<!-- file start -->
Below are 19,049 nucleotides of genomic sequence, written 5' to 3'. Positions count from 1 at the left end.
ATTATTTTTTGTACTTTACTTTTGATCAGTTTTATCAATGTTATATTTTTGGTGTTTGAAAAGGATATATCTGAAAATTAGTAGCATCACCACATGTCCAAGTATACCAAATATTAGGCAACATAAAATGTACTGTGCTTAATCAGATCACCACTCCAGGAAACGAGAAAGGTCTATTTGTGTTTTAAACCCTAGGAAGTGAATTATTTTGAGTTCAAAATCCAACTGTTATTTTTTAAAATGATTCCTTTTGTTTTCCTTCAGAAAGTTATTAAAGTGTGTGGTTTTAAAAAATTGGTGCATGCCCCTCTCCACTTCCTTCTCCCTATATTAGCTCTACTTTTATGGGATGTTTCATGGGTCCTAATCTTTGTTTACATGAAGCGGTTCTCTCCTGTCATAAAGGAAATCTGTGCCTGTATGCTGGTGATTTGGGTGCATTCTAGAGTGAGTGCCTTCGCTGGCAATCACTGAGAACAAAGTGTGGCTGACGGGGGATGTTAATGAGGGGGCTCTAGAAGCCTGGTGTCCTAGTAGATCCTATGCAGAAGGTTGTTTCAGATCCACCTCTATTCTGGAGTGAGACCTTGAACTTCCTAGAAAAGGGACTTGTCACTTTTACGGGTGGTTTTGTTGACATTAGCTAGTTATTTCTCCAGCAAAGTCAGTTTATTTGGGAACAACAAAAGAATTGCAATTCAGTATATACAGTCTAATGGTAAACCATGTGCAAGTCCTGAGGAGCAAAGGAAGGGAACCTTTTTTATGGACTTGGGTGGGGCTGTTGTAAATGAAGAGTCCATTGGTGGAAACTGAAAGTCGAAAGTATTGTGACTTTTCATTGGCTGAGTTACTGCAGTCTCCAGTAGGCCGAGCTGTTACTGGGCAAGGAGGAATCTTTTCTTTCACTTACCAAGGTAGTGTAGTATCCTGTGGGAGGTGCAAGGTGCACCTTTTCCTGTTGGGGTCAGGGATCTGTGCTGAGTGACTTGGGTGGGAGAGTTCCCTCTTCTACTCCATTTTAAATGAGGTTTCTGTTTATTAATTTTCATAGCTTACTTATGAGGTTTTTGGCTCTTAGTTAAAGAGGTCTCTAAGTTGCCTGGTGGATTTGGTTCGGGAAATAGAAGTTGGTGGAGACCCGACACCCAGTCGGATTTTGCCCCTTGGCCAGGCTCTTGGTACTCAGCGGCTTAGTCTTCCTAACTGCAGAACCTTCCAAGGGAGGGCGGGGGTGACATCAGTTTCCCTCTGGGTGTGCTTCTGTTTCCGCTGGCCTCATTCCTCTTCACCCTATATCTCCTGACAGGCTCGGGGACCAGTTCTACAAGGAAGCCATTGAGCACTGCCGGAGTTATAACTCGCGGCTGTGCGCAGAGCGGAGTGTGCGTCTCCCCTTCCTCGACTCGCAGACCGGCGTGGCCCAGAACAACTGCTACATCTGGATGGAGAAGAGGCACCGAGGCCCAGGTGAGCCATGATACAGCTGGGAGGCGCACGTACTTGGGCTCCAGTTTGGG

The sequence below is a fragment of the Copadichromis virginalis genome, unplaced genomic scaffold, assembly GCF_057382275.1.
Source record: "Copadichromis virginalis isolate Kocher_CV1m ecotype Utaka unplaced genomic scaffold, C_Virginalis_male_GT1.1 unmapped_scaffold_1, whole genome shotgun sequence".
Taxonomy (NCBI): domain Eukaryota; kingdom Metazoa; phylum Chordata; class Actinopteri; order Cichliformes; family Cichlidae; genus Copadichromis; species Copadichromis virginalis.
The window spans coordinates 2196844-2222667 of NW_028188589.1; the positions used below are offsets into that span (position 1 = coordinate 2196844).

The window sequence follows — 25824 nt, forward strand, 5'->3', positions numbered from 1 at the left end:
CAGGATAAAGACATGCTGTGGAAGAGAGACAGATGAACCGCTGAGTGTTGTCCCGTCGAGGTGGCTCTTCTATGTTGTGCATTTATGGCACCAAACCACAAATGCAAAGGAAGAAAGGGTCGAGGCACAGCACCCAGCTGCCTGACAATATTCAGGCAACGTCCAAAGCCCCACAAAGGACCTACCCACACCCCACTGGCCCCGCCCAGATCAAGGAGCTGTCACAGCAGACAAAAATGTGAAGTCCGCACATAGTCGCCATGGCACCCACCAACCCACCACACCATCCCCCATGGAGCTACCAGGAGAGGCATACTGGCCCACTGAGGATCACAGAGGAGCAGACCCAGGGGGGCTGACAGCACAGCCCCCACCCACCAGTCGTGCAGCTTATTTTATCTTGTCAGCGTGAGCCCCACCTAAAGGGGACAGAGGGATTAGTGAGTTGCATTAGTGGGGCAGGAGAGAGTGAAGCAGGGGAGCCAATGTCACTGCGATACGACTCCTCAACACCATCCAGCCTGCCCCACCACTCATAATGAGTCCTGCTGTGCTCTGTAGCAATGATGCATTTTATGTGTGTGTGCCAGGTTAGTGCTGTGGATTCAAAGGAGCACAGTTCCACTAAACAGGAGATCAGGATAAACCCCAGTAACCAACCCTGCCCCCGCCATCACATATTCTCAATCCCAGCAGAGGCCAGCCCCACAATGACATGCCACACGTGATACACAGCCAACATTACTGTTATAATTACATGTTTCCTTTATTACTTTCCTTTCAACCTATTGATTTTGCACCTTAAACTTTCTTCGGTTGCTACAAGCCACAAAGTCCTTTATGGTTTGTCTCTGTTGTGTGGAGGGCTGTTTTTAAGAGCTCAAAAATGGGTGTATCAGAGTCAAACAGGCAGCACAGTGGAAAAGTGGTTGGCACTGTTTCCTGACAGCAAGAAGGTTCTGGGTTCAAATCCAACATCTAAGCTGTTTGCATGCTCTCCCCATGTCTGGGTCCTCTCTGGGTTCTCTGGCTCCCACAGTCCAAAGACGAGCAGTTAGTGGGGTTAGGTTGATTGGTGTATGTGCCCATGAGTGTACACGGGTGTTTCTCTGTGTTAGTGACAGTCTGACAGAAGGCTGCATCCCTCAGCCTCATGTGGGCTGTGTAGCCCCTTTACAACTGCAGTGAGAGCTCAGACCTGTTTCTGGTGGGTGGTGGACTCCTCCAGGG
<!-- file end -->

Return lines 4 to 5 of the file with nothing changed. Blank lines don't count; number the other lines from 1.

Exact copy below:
Source record: "Copadichromis virginalis isolate Kocher_CV1m ecotype Utaka unplaced genomic scaffold, C_Virginalis_male_GT1.1 unmapped_scaffold_1, whole genome shotgun sequence".
Taxonomy (NCBI): domain Eukaryota; kingdom Metazoa; phylum Chordata; class Actinopteri; order Cichliformes; family Cichlidae; genus Copadichromis; species Copadichromis virginalis.